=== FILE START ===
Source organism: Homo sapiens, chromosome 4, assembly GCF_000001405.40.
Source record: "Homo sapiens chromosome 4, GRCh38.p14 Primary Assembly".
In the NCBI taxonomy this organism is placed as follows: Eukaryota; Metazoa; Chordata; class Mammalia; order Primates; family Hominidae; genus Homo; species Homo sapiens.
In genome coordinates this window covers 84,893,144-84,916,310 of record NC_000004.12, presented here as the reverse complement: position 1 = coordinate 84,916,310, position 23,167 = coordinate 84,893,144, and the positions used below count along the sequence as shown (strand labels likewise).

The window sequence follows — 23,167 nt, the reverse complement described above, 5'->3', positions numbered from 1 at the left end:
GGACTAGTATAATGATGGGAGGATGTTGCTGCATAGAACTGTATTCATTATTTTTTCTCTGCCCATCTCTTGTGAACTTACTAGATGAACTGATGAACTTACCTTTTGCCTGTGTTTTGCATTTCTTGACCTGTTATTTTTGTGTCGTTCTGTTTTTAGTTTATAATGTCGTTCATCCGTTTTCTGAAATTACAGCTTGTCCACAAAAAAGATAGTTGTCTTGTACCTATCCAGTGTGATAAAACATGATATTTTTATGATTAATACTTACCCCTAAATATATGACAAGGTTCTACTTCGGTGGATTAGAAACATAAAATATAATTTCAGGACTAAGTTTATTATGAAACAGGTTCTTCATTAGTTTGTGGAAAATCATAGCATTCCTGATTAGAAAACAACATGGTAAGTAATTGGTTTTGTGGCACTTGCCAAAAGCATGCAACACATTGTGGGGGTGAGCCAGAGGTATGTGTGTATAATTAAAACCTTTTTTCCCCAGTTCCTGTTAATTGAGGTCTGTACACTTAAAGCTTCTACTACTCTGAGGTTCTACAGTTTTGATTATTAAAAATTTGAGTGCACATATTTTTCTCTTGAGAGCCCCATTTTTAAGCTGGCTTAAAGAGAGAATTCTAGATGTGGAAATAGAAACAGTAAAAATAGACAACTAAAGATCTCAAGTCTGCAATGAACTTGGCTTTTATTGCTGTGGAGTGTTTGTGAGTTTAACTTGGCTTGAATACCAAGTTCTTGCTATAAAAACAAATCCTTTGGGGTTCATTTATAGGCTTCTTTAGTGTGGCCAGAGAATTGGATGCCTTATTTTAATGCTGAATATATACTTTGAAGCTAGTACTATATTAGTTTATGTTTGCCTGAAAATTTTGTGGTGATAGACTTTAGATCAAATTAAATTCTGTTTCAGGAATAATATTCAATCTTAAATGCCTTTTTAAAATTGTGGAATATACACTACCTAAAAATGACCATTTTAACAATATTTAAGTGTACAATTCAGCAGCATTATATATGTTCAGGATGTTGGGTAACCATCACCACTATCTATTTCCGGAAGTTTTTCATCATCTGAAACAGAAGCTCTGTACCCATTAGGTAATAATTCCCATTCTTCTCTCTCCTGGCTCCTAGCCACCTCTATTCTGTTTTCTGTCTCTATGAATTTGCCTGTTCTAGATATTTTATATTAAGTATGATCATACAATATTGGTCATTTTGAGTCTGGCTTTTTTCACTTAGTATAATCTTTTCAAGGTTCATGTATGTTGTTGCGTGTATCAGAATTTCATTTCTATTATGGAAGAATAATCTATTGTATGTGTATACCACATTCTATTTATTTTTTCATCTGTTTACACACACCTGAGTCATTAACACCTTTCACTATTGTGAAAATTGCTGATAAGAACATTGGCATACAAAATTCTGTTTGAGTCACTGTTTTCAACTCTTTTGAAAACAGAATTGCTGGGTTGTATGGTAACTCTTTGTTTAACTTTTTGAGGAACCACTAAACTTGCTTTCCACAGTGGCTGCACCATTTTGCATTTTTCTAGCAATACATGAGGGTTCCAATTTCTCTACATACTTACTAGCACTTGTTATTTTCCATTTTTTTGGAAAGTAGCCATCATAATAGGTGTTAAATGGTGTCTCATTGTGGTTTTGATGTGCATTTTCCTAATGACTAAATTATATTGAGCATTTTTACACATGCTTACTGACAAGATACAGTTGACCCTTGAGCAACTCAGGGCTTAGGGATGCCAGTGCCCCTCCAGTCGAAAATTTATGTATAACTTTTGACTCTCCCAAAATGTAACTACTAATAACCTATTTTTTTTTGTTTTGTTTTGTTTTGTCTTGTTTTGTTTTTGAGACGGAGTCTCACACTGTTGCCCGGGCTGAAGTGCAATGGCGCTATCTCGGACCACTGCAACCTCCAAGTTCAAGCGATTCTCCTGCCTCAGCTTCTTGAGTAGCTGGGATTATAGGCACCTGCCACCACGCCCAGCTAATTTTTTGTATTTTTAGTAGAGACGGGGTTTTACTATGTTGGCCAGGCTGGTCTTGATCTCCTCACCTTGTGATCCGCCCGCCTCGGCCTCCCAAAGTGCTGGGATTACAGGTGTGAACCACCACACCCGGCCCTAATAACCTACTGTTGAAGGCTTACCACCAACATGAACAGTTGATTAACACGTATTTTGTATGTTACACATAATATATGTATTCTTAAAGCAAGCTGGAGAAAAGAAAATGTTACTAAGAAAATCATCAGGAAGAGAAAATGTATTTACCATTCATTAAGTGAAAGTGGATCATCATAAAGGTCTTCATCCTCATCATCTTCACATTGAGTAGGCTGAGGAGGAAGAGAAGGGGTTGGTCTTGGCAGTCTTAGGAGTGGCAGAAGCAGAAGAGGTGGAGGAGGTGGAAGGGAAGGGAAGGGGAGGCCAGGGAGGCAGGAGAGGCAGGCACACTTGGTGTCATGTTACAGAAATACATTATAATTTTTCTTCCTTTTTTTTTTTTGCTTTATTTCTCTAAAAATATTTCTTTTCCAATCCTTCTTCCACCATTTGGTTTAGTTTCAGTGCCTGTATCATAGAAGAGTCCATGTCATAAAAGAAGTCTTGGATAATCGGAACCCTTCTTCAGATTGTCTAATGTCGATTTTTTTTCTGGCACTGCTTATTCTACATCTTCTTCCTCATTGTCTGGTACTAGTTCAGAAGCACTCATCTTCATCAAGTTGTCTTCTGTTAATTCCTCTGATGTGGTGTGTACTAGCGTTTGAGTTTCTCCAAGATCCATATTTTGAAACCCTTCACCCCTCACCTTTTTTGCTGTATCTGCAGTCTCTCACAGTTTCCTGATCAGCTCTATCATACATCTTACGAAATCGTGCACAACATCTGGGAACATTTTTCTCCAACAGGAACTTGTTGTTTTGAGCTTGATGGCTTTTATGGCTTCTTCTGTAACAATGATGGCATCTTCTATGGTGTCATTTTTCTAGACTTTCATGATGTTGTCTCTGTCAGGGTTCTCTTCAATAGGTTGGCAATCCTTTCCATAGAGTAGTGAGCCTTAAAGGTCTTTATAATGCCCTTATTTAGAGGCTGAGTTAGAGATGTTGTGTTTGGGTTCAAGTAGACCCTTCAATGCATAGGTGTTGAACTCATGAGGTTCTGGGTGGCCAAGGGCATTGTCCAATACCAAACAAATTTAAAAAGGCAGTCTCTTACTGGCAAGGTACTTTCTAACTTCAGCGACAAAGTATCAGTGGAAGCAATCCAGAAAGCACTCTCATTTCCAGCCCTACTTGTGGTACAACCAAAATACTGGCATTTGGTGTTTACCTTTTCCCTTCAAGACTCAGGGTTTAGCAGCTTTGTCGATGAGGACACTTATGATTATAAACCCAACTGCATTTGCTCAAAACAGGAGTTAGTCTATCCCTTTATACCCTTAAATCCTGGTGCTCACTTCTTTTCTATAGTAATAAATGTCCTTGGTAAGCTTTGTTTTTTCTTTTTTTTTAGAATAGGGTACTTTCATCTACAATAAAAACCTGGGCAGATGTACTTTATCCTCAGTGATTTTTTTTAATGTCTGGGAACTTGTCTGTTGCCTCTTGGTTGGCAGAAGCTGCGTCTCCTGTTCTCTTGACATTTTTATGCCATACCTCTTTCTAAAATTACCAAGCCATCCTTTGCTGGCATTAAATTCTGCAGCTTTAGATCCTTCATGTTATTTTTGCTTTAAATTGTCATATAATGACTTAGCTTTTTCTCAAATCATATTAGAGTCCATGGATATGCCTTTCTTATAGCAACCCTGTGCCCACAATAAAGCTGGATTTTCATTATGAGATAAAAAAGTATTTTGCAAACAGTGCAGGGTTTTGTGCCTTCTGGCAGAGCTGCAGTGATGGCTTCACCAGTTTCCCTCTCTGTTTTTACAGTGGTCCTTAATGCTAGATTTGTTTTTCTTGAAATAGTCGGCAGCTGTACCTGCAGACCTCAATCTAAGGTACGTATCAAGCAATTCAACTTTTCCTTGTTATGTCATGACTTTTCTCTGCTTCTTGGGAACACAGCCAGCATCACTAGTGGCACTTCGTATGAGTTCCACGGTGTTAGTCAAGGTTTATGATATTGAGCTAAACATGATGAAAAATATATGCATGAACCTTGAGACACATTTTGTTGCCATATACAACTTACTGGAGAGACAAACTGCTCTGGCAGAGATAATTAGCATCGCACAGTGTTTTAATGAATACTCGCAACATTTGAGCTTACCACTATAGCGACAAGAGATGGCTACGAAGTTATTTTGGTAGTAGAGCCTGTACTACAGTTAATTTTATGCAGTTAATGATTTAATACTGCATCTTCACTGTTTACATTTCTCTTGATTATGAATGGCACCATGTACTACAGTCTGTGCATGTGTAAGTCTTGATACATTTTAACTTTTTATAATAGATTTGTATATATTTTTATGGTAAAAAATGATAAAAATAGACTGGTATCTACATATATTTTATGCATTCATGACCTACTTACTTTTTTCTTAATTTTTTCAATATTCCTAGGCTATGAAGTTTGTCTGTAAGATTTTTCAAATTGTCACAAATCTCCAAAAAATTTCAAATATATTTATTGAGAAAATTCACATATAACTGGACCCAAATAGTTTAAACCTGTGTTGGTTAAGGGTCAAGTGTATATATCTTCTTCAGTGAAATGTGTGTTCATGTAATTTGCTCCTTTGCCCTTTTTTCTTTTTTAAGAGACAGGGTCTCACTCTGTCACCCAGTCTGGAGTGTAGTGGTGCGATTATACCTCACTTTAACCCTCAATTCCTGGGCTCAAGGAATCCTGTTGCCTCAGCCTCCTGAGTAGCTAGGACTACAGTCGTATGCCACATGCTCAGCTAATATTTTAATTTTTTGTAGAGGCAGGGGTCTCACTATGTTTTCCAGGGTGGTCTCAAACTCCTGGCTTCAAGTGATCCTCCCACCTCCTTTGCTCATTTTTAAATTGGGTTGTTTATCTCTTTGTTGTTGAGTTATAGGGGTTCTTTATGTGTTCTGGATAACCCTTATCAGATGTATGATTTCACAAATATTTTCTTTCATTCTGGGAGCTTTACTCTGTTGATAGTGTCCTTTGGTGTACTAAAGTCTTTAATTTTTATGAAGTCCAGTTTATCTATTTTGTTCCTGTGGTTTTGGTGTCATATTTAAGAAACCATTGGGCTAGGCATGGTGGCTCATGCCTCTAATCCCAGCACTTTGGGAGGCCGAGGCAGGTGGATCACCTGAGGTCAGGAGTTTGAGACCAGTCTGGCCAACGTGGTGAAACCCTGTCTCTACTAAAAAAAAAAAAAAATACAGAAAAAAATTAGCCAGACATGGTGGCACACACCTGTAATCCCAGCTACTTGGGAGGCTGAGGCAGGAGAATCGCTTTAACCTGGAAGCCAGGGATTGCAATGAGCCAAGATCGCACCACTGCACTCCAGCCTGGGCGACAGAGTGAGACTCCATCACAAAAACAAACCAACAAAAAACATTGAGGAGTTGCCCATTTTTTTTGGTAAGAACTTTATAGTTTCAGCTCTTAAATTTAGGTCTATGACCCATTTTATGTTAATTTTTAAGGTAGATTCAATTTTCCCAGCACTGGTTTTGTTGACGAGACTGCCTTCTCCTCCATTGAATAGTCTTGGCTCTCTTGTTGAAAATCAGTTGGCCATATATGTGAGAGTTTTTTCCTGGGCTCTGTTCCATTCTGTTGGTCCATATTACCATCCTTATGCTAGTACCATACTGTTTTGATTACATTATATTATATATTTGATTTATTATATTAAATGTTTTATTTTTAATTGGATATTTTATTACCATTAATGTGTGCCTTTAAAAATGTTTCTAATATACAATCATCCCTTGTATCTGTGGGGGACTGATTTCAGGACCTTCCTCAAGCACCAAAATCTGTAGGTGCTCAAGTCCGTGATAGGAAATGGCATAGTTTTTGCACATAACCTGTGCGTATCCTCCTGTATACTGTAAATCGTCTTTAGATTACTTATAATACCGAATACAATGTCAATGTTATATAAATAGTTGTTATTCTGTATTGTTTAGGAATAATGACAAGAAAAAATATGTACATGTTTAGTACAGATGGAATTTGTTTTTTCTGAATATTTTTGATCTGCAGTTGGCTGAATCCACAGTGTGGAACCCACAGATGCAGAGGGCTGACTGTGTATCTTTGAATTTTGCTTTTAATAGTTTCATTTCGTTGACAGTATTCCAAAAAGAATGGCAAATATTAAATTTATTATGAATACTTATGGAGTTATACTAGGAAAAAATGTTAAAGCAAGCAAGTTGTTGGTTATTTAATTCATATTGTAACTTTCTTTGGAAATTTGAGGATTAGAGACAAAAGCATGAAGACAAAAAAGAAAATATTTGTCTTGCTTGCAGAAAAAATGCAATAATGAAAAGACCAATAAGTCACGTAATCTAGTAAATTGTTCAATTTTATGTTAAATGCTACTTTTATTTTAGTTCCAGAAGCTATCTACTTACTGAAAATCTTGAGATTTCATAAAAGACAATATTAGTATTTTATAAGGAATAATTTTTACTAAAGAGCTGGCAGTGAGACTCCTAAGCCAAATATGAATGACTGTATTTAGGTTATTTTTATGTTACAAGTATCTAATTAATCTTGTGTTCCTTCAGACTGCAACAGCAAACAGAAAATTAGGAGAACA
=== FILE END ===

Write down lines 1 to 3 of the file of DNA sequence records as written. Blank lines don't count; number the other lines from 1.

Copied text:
Source organism: Homo sapiens, chromosome 4, assembly GCF_000001405.40.
Source record: "Homo sapiens chromosome 4, GRCh38.p14 Primary Assembly".
In the NCBI taxonomy this organism is placed as follows: Eukaryota; Metazoa; Chordata; class Mammalia; order Primates; family Hominidae; genus Homo; species Homo sapiens.